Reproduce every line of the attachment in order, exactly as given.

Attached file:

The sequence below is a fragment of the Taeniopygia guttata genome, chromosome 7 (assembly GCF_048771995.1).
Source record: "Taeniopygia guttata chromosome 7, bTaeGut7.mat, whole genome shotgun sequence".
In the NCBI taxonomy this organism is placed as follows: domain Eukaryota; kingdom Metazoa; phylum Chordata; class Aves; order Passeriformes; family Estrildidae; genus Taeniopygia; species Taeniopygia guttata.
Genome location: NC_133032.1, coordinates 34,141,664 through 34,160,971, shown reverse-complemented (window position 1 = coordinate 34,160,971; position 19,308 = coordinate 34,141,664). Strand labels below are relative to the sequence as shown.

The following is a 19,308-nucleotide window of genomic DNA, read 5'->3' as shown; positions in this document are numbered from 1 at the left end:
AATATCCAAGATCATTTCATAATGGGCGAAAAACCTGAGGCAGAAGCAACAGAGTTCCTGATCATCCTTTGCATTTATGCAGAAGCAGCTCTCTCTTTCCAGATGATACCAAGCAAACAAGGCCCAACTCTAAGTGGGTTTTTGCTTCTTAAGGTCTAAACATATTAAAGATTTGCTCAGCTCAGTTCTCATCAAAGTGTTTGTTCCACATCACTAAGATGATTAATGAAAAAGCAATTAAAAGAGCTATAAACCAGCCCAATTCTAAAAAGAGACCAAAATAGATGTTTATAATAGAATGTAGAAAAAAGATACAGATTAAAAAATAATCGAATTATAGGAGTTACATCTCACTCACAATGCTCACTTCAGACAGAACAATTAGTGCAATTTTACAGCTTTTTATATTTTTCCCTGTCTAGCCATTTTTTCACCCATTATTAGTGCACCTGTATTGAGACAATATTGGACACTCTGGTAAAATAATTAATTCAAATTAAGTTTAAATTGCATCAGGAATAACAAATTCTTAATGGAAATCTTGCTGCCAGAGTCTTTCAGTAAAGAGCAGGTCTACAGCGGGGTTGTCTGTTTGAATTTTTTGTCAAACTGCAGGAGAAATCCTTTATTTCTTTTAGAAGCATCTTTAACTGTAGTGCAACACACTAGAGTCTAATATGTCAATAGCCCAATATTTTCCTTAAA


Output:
The sequence below is a fragment of the Taeniopygia guttata genome, chromosome 7 (assembly GCF_048771995.1).
Source record: "Taeniopygia guttata chromosome 7, bTaeGut7.mat, whole genome shotgun sequence".
In the NCBI taxonomy this organism is placed as follows: domain Eukaryota; kingdom Metazoa; phylum Chordata; class Aves; order Passeriformes; family Estrildidae; genus Taeniopygia; species Taeniopygia guttata.
Genome location: NC_133032.1, coordinates 34,141,664 through 34,160,971, shown reverse-complemented (window position 1 = coordinate 34,160,971; position 19,308 = coordinate 34,141,664). Strand labels below are relative to the sequence as shown.

The following is a 19,308-nucleotide window of genomic DNA, read 5'->3' as shown; positions in this document are numbered from 1 at the left end:
AATATCCAAGATCATTTCATAATGGGCGAAAAACCTGAGGCAGAAGCAACAGAGTTCCTGATCATCCTTTGCATTTATGCAGAAGCAGCTCTCTCTTTCCAGATGATACCAAGCAAACAAGGCCCAACTCTAAGTGGGTTTTTGCTTCTTAAGGTCTAAACATATTAAAGATTTGCTCAGCTCAGTTCTCATCAAAGTGTTTGTTCCACATCACTAAGATGATTAATGAAAAAGCAATTAAAAGAGCTATAAACCAGCCCAATTCTAAAAAGAGACCAAAATAGATGTTTATAATAGAATGTAGAAAAAAGATACAGATTAAAAAATAATCGAATTATAGGAGTTACATCTCACTCACAATGCTCACTTCAGACAGAACAATTAGTGCAATTTTACAGCTTTTTATATTTTTCCCTGTCTAGCCATTTTTTCACCCATTATTAGTGCACCTGTATTGAGACAATATTGGACACTCTGGTAAAATAATTAATTCAAATTAAGTTTAAATTGCATCAGGAATAACAAATTCTTAATGGAAATCTTGCTGCCAGAGTCTTTCAGTAAAGAGCAGGTCTACAGCGGGGTTGTCTGTTTGAATTTTTTGTCAAACTGCAGGAGAAATCCTTTATTTCTTTTAGAAGCATCTTTAACTGTAGTGCAACACACTAGAGTCTAATATGTCAATAGCCCAATATTTTCCTTAAA